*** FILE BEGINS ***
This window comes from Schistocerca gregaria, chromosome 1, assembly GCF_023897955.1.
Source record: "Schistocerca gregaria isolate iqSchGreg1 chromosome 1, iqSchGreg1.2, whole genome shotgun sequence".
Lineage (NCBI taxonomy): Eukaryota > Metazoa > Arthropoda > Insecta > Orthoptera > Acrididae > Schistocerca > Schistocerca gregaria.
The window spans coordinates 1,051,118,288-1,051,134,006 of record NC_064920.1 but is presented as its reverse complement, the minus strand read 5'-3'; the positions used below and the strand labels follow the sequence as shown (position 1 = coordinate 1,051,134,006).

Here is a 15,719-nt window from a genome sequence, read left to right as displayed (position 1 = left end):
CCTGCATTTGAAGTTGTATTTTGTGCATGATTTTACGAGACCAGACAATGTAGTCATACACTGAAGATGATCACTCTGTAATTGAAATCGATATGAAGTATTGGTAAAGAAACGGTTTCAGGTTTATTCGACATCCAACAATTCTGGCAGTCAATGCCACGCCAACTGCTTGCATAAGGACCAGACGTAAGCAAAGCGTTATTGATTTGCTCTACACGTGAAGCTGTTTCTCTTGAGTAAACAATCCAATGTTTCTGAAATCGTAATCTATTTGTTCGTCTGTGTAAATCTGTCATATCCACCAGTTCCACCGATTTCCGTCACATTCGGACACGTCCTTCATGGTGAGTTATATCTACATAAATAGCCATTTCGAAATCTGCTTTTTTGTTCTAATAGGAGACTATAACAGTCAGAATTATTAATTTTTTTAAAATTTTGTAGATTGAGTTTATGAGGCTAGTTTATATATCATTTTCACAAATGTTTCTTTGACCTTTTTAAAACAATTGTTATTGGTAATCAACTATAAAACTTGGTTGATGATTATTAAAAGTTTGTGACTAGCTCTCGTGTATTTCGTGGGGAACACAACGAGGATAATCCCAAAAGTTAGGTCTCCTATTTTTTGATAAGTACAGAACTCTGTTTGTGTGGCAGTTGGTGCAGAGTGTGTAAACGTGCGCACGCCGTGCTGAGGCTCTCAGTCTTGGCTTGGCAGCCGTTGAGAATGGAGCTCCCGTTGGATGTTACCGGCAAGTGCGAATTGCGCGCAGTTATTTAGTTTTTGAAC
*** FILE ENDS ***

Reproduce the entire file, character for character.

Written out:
This window comes from Schistocerca gregaria, chromosome 1, assembly GCF_023897955.1.
Source record: "Schistocerca gregaria isolate iqSchGreg1 chromosome 1, iqSchGreg1.2, whole genome shotgun sequence".
Lineage (NCBI taxonomy): Eukaryota > Metazoa > Arthropoda > Insecta > Orthoptera > Acrididae > Schistocerca > Schistocerca gregaria.
The window spans coordinates 1,051,118,288-1,051,134,006 of record NC_064920.1 but is presented as its reverse complement, the minus strand read 5'-3'; the positions used below and the strand labels follow the sequence as shown (position 1 = coordinate 1,051,134,006).

Here is a 15,719-nt window from a genome sequence, read left to right as displayed (position 1 = left end):
CCTGCATTTGAAGTTGTATTTTGTGCATGATTTTACGAGACCAGACAATGTAGTCATACACTGAAGATGATCACTCTGTAATTGAAATCGATATGAAGTATTGGTAAAGAAACGGTTTCAGGTTTATTCGACATCCAACAATTCTGGCAGTCAATGCCACGCCAACTGCTTGCATAAGGACCAGACGTAAGCAAAGCGTTATTGATTTGCTCTACACGTGAAGCTGTTTCTCTTGAGTAAACAATCCAATGTTTCTGAAATCGTAATCTATTTGTTCGTCTGTGTAAATCTGTCATATCCACCAGTTCCACCGATTTCCGTCACATTCGGACACGTCCTTCATGGTGAGTTATATCTACATAAATAGCCATTTCGAAATCTGCTTTTTTGTTCTAATAGGAGACTATAACAGTCAGAATTATTAATTTTTTTAAAATTTTGTAGATTGAGTTTATGAGGCTAGTTTATATATCATTTTCACAAATGTTTCTTTGACCTTTTTAAAACAATTGTTATTGGTAATCAACTATAAAACTTGGTTGATGATTATTAAAAGTTTGTGACTAGCTCTCGTGTATTTCGTGGGGAACACAACGAGGATAATCCCAAAAGTTAGGTCTCCTATTTTTTGATAAGTACAGAACTCTGTTTGTGTGGCAGTTGGTGCAGAGTGTGTAAACGTGCGCACGCCGTGCTGAGGCTCTCAGTCTTGGCTTGGCAGCCGTTGAGAATGGAGCTCCCGTTGGATGTTACCGGCAAGTGCGAATTGCGCGCAGTTATTTAGTTTTTGAAC